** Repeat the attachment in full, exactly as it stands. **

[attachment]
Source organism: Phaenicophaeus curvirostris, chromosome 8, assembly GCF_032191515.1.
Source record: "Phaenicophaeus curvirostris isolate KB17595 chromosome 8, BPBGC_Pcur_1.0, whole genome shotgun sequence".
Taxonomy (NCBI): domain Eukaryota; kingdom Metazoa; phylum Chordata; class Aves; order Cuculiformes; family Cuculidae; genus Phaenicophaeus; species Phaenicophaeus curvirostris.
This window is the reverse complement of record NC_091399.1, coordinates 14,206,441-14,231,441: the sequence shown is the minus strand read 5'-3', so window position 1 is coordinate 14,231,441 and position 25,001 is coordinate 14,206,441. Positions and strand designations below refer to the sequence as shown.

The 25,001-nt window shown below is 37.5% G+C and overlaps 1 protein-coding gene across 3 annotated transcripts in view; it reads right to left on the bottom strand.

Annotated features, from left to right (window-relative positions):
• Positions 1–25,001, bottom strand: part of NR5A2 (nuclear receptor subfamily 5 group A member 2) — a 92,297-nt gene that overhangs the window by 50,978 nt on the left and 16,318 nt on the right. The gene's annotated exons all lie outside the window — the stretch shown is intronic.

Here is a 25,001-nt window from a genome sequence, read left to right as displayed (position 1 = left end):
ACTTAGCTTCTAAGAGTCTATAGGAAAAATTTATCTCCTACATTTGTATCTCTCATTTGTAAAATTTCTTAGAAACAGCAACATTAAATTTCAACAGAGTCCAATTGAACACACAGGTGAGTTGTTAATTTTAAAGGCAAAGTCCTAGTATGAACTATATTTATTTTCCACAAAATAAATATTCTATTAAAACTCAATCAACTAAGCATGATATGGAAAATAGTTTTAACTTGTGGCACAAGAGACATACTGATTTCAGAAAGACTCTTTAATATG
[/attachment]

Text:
Source organism: Phaenicophaeus curvirostris, chromosome 8, assembly GCF_032191515.1.
Source record: "Phaenicophaeus curvirostris isolate KB17595 chromosome 8, BPBGC_Pcur_1.0, whole genome shotgun sequence".
Taxonomy (NCBI): domain Eukaryota; kingdom Metazoa; phylum Chordata; class Aves; order Cuculiformes; family Cuculidae; genus Phaenicophaeus; species Phaenicophaeus curvirostris.
This window is the reverse complement of record NC_091399.1, coordinates 14,206,441-14,231,441: the sequence shown is the minus strand read 5'-3', so window position 1 is coordinate 14,231,441 and position 25,001 is coordinate 14,206,441. Positions and strand designations below refer to the sequence as shown.

The 25,001-nt window shown below is 37.5% G+C and overlaps 1 protein-coding gene across 3 annotated transcripts in view; it reads right to left on the bottom strand.

Annotated features, from left to right (window-relative positions):
• Positions 1–25,001, bottom strand: part of NR5A2 (nuclear receptor subfamily 5 group A member 2) — a 92,297-nt gene that overhangs the window by 50,978 nt on the left and 16,318 nt on the right. The gene's annotated exons all lie outside the window — the stretch shown is intronic.

Here is a 25,001-nt window from a genome sequence, read left to right as displayed (position 1 = left end):
ACTTAGCTTCTAAGAGTCTATAGGAAAAATTTATCTCCTACATTTGTATCTCTCATTTGTAAAATTTCTTAGAAACAGCAACATTAAATTTCAACAGAGTCCAATTGAACACACAGGTGAGTTGTTAATTTTAAAGGCAAAGTCCTAGTATGAACTATATTTATTTTCCACAAAATAAATATTCTATTAAAACTCAATCAACTAAGCATGATATGGAAAATAGTTTTAACTTGTGGCACAAGAGACATACTGATTTCAGAAAGACTCTTTAATATG